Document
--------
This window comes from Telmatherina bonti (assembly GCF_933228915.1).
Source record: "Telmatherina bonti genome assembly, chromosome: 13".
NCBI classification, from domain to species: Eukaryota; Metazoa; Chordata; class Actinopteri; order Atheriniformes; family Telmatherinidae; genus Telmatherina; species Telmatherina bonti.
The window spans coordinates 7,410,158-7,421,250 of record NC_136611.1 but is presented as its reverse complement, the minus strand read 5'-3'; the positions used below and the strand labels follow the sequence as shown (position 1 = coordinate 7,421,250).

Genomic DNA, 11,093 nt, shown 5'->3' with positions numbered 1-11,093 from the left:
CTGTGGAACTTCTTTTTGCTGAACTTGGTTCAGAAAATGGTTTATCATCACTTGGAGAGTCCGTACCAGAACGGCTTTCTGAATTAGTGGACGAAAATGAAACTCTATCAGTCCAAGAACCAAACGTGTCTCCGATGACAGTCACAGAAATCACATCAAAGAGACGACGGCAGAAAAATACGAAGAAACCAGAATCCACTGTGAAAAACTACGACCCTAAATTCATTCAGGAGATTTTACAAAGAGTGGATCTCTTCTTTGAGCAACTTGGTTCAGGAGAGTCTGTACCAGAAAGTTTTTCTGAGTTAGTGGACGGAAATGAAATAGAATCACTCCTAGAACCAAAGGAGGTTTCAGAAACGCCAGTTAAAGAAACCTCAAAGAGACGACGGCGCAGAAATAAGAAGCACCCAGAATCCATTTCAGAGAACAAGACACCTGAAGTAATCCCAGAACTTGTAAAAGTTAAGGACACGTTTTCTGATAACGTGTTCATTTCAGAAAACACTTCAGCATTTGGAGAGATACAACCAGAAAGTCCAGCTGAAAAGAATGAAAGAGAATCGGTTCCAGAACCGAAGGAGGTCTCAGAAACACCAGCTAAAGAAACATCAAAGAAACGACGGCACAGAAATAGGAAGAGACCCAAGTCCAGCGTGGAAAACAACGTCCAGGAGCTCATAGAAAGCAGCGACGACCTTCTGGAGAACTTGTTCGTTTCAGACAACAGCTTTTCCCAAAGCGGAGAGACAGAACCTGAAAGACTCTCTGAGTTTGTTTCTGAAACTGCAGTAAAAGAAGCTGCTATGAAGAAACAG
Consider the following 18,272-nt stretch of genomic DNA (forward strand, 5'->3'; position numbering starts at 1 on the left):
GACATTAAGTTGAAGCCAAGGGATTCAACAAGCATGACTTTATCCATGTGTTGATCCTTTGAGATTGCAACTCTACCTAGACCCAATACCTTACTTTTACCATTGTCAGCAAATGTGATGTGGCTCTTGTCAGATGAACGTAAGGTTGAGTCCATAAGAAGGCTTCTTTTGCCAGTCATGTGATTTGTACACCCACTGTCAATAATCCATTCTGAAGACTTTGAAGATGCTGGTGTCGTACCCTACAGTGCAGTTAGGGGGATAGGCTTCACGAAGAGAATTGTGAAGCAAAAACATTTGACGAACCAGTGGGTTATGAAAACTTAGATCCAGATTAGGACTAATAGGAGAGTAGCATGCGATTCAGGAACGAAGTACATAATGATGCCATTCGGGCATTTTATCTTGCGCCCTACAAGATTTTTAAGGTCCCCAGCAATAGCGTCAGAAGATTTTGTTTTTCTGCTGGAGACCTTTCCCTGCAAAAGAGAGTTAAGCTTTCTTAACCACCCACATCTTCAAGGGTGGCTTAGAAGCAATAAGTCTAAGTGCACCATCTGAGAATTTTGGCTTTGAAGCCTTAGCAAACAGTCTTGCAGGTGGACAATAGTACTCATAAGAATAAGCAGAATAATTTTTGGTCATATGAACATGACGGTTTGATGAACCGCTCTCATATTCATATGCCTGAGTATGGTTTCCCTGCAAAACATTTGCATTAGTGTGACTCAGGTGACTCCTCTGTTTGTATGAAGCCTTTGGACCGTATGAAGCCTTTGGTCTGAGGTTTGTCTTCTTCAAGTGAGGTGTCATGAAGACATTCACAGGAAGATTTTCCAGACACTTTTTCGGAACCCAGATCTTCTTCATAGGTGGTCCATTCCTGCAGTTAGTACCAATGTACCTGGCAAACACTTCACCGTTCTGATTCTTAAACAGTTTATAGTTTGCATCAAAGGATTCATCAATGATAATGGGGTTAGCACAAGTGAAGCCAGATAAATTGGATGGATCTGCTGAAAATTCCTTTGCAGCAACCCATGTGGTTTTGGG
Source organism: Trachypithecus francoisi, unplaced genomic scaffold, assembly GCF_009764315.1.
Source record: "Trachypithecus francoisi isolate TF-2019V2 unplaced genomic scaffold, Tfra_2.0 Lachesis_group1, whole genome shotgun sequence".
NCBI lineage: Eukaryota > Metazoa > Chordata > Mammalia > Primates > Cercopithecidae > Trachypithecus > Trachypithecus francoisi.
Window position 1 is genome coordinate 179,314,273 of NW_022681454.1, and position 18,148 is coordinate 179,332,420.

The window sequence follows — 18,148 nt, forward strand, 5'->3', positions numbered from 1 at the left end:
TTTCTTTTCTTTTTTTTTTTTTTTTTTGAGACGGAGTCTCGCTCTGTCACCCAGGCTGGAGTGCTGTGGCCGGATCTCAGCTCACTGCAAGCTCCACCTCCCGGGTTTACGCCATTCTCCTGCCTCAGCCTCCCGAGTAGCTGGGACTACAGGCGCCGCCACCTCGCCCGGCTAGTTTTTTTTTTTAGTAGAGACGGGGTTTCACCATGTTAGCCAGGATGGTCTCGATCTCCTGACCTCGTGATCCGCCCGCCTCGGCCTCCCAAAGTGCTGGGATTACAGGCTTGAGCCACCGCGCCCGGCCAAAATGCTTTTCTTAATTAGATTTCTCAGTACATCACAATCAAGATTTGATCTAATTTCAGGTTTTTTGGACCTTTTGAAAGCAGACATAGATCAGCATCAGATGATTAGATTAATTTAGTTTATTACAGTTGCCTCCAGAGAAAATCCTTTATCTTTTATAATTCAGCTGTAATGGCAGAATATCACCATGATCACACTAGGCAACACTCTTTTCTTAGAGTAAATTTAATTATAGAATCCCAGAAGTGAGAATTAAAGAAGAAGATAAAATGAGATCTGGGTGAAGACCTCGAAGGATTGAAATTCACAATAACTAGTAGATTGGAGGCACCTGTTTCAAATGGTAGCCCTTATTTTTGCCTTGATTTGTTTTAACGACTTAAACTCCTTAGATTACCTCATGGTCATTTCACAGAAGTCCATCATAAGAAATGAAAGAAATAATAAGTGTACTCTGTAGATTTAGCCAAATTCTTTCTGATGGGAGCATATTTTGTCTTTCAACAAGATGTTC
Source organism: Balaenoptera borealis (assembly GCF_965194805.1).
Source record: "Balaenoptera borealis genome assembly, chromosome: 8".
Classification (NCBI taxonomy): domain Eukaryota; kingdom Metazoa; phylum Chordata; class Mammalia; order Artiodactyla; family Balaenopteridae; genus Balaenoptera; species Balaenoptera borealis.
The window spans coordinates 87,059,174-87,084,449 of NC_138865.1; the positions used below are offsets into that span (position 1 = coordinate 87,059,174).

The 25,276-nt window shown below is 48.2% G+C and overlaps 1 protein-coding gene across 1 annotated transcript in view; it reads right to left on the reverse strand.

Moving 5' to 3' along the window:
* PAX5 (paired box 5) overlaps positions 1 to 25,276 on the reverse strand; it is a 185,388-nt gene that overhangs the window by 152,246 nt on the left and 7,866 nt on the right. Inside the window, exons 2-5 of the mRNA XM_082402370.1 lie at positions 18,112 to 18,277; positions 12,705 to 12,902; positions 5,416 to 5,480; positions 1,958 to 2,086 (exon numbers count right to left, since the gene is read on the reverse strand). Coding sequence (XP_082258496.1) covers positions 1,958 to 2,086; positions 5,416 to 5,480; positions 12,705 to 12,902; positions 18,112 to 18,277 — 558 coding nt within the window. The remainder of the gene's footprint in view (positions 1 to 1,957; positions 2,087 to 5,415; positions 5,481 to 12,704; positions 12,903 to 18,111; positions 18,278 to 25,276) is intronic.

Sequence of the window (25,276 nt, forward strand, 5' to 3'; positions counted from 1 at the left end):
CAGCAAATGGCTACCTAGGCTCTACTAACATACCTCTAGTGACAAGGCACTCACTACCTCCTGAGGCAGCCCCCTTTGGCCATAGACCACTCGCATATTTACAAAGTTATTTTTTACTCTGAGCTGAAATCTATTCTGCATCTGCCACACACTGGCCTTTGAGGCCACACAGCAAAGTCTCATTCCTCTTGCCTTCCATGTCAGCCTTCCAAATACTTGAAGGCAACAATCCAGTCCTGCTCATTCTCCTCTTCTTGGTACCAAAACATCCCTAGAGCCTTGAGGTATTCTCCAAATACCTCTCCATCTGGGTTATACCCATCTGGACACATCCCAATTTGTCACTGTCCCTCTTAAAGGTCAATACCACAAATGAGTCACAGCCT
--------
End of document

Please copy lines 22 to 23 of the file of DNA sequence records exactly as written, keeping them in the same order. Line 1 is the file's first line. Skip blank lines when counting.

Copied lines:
Sequence of the window (25,276 nt, forward strand, 5' to 3'; positions counted from 1 at the left end):
CAGCAAATGGCTACCTAGGCTCTACTAACATACCTCTAGTGACAAGGCACTCACTACCTCCTGAGGCAGCCCCCTTTGGCCATAGACCACTCGCATATTTACAAAGTTATTTTTTACTCTGAGCTGAAATCTATTCTGCATCTGCCACACACTGGCCTTTGAGGCCACACAGCAAAGTCTCATTCCTCTTGCCTTCCATGTCAGCCTTCCAAATACTTGAAGGCAACAATCCAGTCCTGCTCATTCTCCTCTTCTTGGTACCAAAACATCCCTAGAGCCTTGAGGTATTCTCCAAATACCTCTCCATCTGGGTTATACCCATCTGGACACATCCCAATTTGTCACTGTCCCTCTTAAAGGTCAATACCACAAATGAGTCACAGCCT